Spend Smart. Eat Smart.

How Much in a Day?

Grain products are foods made from wheat, rice, oats, cornmeal, barley, or any other grains.

According to MyPlate and the Dietary Guidelines for Americans, school-age youth need about 5 to 8 ounces of grains a day; adults need 6 to 8 ounces.

Daily Reccommendation* Daily minimum amount of whole grains
Children 2-3 years old: 3 ounce equivalents
4-8 years old: 5 ounce equivalents
2-3 years old: 1.5 ounce equivalents
4-8 years old: 2.5 ounce equivalents
Girls  9-13 years old: 5 ounce equivalents
14-18 years old: 6 ounce equivalents
 9-13 years old: 3 ounce equivalents
14-18 years old: 6 ounce equivalents
Boys   9-13 years old: 6 ounce equivalents
14-18 years old: 8 ounce equivalents
  9-13 years old: 3 ounce equivalents
14-18 years old: 4 ounce equivalents
Women 19-30 years old: 6 ounce equivalents
31-50 years old: 6 ounce equivalents
51+ years old: 5 ounce equivalents
19-30 years old: 3 ounce equivalents
31-50 years old: 3 ounce equivalents
51+ years old: 3 ounce equivalents
Men 19-30 years old: 8 ounce equivalents
31-50 years old: 7 ounce equivalents
51+ years old: 6 ounce equivalents
19-30 years old: 4 ounce equivalents
31-50 years old: 3.5 ounce equivalents
51+ years old: 3 ounce equivalents

*These amounts are appropriate for individuals who get less than 30 minutes per day of moderate physical activity beyond normal daily activities. Those who are more physically active may be able to consume more while staying within calorie needs. Source: ChooseMyPlate

In general, a 1-ounce equivalent is:

  • 1 slice of bread
  • ½ of an English muffin
  • 1 cup of ready-to-eat cereal
  • 1 4½-inch pancake
  • 1 6-inch tortilla
  • 7 square or round saltines or snack crackers
  • ½ cup of cooked rice, cooked pasta, or cooked cereal

 Storing and Discarding

  • Store bread you will use soon in an airtight container at room temperature. Freeze the rest in airtight freezer packaging and use within six months. Storing bread in the refrigerator can cause it to dry out.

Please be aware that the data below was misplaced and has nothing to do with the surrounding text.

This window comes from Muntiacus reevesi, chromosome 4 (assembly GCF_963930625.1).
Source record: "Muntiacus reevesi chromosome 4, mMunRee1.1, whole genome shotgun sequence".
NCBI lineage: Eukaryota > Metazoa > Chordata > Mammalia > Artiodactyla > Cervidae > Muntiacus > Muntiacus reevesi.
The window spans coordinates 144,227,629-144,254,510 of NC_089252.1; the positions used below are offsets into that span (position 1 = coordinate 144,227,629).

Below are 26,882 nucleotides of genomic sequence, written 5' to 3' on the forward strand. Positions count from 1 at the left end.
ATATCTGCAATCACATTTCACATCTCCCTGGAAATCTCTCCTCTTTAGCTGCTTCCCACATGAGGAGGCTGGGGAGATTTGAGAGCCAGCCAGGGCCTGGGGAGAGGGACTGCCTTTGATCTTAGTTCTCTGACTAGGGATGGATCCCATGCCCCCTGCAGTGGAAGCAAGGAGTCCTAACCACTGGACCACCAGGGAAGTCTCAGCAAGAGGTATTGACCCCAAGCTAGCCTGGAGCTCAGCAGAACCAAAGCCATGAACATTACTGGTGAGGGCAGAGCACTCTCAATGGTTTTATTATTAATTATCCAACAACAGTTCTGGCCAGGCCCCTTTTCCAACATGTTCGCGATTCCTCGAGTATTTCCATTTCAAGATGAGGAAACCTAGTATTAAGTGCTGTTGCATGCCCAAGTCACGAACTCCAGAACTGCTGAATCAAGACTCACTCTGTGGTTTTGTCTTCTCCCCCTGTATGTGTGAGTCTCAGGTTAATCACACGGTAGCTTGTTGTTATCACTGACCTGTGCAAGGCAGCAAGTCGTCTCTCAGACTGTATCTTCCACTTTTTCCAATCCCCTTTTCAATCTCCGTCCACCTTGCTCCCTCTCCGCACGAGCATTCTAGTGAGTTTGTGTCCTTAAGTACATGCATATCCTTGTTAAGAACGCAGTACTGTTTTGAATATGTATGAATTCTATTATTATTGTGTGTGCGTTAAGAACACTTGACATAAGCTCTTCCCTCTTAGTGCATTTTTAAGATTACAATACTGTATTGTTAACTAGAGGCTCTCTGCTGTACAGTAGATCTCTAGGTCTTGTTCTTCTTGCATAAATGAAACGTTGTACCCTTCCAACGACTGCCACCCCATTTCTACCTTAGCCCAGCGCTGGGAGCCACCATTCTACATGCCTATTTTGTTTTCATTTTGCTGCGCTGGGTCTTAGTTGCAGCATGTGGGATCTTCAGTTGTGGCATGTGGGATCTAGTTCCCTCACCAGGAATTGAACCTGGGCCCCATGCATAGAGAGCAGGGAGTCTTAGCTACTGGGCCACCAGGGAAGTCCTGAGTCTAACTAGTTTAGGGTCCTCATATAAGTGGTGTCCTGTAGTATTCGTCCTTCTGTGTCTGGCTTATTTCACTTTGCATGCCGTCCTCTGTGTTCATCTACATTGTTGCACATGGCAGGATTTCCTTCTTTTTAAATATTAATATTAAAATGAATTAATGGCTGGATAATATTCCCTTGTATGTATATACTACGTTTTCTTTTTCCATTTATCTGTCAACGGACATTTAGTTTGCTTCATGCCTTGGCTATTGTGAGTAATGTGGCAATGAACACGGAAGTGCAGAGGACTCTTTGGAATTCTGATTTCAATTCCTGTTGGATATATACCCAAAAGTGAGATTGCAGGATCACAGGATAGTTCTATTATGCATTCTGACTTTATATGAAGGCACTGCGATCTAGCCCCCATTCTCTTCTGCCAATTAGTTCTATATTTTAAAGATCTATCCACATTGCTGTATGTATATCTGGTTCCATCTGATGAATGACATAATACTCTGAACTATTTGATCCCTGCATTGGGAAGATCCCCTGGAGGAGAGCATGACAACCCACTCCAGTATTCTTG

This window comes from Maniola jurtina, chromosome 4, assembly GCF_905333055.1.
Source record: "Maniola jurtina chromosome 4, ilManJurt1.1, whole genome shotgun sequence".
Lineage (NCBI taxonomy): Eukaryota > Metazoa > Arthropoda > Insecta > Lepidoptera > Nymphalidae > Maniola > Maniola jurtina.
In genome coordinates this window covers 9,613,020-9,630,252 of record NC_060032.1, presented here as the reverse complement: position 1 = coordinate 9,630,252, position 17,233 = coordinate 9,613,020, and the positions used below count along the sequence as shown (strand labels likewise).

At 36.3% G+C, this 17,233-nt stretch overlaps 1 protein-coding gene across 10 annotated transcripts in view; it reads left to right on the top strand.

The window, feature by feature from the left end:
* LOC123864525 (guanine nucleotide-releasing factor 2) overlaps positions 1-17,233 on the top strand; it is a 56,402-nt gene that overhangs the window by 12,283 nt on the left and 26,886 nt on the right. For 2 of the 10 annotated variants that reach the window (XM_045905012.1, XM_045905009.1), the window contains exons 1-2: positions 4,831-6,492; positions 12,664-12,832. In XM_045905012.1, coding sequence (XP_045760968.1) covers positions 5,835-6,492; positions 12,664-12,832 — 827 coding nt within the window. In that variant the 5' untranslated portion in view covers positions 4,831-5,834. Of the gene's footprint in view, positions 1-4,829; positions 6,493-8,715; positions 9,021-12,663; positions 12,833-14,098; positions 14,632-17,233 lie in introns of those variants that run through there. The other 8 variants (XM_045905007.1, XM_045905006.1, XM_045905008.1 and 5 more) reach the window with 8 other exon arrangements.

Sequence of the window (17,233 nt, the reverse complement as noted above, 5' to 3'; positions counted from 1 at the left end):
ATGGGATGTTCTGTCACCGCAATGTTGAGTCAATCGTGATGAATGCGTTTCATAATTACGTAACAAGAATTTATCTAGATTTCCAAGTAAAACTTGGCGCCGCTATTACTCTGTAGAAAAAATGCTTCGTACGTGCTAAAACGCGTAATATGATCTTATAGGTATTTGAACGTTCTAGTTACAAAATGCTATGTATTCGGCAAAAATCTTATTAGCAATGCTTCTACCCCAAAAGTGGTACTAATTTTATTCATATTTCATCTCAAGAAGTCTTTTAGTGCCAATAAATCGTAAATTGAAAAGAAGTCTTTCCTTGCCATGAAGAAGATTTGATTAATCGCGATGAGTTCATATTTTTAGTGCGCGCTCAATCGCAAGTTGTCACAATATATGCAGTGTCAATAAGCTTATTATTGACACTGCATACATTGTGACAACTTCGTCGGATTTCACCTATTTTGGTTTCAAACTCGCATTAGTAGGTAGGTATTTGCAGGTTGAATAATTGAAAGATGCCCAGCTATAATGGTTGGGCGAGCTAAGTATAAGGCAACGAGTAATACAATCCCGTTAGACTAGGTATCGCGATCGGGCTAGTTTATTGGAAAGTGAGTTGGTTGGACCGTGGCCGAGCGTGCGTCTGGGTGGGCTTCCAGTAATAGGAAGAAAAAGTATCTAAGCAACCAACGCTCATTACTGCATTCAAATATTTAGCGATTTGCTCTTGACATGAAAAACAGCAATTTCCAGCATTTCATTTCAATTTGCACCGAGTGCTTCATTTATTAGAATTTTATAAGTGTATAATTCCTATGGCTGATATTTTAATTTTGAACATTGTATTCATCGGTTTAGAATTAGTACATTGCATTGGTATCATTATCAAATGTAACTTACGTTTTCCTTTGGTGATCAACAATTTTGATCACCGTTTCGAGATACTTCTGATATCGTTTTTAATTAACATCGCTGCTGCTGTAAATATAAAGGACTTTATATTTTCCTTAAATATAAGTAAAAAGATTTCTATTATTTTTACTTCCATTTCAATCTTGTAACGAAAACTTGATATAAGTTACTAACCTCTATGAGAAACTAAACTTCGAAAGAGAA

• Use nearly-stale bread for French toast, stuffing, bread crumbs, or croutons.
  • Whole grain products like whole wheat pasta and brown rice can be stored in the cupboard at room temperature. Whole wheat flour is best kept in the freezer as it can go rancid if it is stored at room temperature for too long.

Video/Handout

How to store bread video | Handout

Grain Choices

Look for whole grain.

Whole grain products may cost a few cents more but the added nutritional value makes them a smart buy. Use these clues to make sure you get the whole grain you pay for.

  • Choose products with whole grain listed as the first in the ingredient: Whole wheat, whole rye, whole grain corn, whole oats, graham flour, oatmeal, brown rice, bulgur, wild rice.
  • Don’t be fooled by color. Caramel coloring may be added to give some bread products the appearance of being whole grain.
  • Read the Nutrition Facts Label. Whole grain products generally have at least three grams of fiber per serving.

Be patient and experiment.

If your family prefers or currently eats refined bread and crackers, start with products that list both whole wheat and enriched flour, but make sure whole wheat is first on the ingredient list.

  • Try the store brand. Do a blind taste test to see if your family can really tell the difference. They may be requesting foods because of  something they saw on TV or in someone else’s lunchbox.
  • If your family insists on “instant” oatmeal, you can offer them something healthier and less expensive that is just as fast. Doctor up quick-cooking oatmeal with a few extra ingredients. Use our recipe for making your own instant oatmeal packets.
  • Prepare rice and noodle side dishes with your own seasonings. Mixes can be convenient, but they typically cost more and are higher in sodium than recipes made at home. Add your favorite flavorings to instant brown rice or whole wheat pasta for a healthier dish in the same amount of time. If you want to use a packaged rice or noodle dish, use half of the seasoning packet to cut down on sodium.
  • Consider popcorn for a whole grain snack: Compared to other snack foods, it’s low in calories, high in fiber, and is a bargain if you use a hot-air popper or a pan on the stove. Get help and ideas from our flavored popcorn recipes and instructions on how to make popcorn in a pan on the stove. A half-cup of kernels makes about eight cups of popcorn.

 

Videos/Handouts

Links